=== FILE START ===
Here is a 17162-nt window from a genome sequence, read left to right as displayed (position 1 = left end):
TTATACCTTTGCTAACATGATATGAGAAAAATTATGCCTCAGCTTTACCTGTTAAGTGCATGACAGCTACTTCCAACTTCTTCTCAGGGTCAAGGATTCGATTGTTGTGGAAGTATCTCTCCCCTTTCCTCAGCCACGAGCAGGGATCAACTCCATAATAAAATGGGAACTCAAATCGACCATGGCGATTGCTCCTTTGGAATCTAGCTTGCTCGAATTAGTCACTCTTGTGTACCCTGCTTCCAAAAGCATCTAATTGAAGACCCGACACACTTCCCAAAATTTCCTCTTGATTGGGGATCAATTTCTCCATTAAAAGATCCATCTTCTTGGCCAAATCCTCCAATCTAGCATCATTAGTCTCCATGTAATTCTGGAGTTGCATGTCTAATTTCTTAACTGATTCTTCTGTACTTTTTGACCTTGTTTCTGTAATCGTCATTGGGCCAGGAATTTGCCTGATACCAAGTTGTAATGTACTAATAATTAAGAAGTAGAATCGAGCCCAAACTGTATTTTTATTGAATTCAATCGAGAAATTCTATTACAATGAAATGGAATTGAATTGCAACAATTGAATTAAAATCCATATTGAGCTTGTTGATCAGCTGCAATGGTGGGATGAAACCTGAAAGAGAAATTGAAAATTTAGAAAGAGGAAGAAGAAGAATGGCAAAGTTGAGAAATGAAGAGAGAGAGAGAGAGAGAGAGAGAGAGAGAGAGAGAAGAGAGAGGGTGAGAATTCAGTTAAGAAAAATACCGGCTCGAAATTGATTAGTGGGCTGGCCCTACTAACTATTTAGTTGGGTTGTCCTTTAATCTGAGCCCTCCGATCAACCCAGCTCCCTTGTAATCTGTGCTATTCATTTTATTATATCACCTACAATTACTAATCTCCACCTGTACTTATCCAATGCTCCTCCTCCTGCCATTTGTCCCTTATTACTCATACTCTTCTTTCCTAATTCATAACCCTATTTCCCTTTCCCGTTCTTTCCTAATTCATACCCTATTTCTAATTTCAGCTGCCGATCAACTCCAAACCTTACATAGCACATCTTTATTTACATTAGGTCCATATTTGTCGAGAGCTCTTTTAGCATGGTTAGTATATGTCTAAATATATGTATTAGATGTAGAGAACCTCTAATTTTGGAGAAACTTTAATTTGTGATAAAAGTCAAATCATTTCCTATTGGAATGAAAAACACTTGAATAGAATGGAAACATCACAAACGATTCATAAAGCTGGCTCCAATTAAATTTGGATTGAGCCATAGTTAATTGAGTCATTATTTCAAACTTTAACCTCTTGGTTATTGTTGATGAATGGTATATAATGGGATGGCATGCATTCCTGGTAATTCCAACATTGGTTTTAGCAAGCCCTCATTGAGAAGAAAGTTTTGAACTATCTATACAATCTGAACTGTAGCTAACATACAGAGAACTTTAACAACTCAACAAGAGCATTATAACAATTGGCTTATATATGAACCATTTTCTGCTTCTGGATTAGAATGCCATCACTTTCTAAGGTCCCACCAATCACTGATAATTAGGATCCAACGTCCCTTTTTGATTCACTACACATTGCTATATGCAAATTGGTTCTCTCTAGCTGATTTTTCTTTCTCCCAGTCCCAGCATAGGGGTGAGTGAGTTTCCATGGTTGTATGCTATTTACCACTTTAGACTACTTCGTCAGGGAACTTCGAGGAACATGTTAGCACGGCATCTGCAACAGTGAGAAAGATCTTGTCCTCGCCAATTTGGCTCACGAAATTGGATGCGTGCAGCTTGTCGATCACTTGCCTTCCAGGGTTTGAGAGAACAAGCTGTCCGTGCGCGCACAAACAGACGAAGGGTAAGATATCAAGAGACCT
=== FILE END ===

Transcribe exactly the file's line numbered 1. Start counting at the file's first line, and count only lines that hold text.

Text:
Here is a 17162-nt window from a genome sequence, read left to right as displayed (position 1 = left end):